Zdenka Ebner, Judy Nicholson Production Co-ordinator: Judy Cross Production Control: Vicki Joyce Xerox: Jack Pietruska Paint: Narelle Derrick Paint Check: Liz Goodwin Camera: Mark D'Arcy-Irvine, Virginia Browne, Carole Conen, Shaun Bell Editing: Robert Ciaglla Supervising Film Editor: Larry C. Cowan Dubbing Supervisor: Pat Foley Music Editors: Terry Moore, Joe Sandusky Effects Editors: Julia Bagdonas, Sue Brown, Catherine MacKenzie Show Editor: Gil Iverson Negative Consultant: William E. DeBoer Post Production Supervisor: Joed Eaton A HANNA-BARBERA Production Based on the character and copyrighted by HARVEY CARTOONS, a partnership Copyright 1979 Hanna-Barbera Productions Inc. All Right Reserved Turner Home Entertainment released Casper's First Christmas on VHS on September 26, 1995. On July 31, 2012, Warner Bros. released Hanna-Barbera Christmas Classics Collection on DVD in region 1 via their Warner Archive Collection. This is a Manufacture-on-Demand release, available through Warner's online store and only in the US.
This collection features a trilogy of Christmas specials: Casper's First Christmas, The Town That Santa Forgot and A Christmas Story. December 4, 1986 December 3, 1987 September 26, 1995 September 29, 1998 November 2, 1999 October 31, 2000 October 16, 2001 July 31, 2012 Casper's Halloween Special Casper and the Angels Casper's First Christmas on IMDb Casper's First Christmas at The Big Cartoon DataBase
Kushal Konwar was an Indian-Assamese freedom fighter from Assam and he happened to be the only martyr in India, hanged during last phase of the Quit India Movement of 1942-43. Kushal Konwar was born in 21 March 1905 at Balijan near Sarupathar in the modern District of Golaghat in Assam, his family descended from the royal family of Chutiya kingdom and used the surname "Boruah", abandoned. Kushal attended the Bezbaruah School. In 1921, while still at school he was inspired by Gandhiji’s call for a non-cooperation movement and took an active part in it. Inspired by Gandhiji’s ideals of Swaraj and Ahimsa, Konwar set up a primary school at Bengmai and served as its honorary teacher, he joined the Balijan Tea Estate as a clerk where he worked for a while. However, the spirit of independence and call of Mahatma Gandhi inspired him to dedicate himself wholeheartedly in the Independence Movement, he organised the Congress party and lead the people of Sarupathar area in Satyagraha and non-cooperation movement against the British.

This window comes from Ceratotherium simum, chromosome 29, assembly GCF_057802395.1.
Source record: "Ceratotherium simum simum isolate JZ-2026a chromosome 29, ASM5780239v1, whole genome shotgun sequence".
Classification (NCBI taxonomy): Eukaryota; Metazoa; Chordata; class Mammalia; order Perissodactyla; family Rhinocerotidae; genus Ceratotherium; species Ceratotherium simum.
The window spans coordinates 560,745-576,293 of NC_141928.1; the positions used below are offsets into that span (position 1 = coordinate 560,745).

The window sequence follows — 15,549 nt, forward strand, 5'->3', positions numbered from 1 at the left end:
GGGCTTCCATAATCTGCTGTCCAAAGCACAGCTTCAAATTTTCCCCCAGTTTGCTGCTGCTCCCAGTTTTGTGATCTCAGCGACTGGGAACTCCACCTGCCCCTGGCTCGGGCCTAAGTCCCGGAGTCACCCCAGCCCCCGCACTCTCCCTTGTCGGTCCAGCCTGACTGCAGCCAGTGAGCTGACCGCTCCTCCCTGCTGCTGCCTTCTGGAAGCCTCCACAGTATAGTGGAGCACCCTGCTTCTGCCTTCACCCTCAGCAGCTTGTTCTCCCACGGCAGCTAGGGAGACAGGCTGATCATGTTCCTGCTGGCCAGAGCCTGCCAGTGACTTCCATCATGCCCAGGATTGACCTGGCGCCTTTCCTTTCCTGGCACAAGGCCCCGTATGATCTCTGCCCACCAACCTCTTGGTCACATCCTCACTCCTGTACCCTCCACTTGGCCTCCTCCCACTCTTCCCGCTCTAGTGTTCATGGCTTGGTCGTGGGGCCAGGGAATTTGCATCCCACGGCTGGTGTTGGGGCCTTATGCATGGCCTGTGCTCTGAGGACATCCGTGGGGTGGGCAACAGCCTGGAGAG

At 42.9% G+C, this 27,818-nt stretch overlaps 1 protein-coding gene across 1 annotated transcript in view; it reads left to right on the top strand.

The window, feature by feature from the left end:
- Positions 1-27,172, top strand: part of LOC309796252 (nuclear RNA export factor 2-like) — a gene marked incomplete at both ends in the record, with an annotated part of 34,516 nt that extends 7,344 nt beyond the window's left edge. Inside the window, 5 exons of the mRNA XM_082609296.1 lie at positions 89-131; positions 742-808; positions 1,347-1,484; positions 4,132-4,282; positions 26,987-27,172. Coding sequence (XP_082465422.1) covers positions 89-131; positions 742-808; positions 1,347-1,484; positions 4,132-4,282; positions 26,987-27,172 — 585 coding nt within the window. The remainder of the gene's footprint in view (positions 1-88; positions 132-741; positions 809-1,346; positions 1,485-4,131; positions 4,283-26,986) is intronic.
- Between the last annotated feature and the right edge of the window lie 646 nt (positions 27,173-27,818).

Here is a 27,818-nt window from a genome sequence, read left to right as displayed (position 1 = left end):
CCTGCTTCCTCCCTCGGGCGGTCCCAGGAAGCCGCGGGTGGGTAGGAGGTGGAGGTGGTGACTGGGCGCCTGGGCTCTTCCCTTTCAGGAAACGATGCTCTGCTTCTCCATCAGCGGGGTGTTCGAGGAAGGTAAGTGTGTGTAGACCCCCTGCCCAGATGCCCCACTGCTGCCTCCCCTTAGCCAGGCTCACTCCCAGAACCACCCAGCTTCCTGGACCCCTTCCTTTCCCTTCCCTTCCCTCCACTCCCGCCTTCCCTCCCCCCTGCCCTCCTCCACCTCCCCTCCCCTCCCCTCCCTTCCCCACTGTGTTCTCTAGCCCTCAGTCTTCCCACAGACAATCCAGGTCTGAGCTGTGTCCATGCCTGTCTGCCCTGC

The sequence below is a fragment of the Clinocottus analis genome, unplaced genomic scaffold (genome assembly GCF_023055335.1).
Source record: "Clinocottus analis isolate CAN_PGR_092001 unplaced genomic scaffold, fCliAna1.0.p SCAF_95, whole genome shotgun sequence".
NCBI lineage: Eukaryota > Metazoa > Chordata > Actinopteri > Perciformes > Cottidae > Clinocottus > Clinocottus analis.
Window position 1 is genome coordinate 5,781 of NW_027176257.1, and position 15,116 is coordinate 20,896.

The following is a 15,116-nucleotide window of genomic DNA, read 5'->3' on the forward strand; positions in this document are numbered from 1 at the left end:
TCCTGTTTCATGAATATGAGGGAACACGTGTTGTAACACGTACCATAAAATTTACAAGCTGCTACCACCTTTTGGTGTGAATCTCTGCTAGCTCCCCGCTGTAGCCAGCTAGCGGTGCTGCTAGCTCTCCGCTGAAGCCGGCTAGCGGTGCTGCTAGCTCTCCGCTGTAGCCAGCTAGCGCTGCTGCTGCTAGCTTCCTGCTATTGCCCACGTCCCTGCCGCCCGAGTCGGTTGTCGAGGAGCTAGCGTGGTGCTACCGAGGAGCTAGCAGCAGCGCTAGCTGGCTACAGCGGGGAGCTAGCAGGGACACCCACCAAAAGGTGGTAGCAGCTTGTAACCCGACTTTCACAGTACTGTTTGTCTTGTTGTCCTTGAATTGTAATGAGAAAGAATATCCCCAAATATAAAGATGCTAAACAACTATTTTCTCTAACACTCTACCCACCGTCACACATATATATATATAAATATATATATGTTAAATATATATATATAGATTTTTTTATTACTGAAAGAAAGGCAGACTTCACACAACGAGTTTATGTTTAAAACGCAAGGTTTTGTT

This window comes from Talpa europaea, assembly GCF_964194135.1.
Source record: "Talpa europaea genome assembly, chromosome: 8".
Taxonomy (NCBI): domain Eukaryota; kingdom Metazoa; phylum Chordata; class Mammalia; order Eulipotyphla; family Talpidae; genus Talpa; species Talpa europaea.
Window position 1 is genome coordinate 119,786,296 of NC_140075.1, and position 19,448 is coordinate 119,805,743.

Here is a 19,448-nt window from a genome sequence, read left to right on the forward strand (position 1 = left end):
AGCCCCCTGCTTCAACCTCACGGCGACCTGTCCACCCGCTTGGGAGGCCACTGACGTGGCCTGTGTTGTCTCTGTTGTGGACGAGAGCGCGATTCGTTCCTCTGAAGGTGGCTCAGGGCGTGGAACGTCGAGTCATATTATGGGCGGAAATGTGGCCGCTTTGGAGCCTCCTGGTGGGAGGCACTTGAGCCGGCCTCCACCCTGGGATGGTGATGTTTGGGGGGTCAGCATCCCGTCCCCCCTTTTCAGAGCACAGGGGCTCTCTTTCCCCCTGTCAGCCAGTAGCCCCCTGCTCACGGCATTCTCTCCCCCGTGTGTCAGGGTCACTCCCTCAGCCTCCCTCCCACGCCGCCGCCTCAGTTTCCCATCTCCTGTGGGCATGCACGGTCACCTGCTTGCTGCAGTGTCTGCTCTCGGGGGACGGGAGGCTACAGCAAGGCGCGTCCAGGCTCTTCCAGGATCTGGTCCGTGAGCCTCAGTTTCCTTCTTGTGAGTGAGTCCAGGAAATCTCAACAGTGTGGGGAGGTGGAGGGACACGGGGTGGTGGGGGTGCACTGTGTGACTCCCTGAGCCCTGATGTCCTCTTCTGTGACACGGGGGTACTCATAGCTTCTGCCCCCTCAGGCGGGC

He was elected the President of the Sarupathar Congress Committee. As stated by the historian Surjyakanta Khanikar, the ancestors of Kushal Konwar can be traced back to the last king of Chutiya kingdom, Dhirnarayan. Dhirnarayan had three brothers of; the other two brothers and Kapurtara, managed to flee. When the Ahom king found them, he settled them in Gojpur. Namsing and Kapurtora had seven sons in total, out; the remaining ones were displaced to different regions within the kingdom so that they could not rebel in future. The first one was settled in Tarajan, the second in Charingia, the third in Bosa Pathar, the others in Amguri and Nagaon respectively; the family, settled in Bosa pathar migrated to Gontho koroi village of Sarupathar in Golaghat district. Kushal konwar belonged to this line of the family. On 8 August 1942 the Congress Working Committee in its meeting in Bombay passed the "Quit India" resolution; this resolution demanded complete withdrawal of the British from the India’s soil.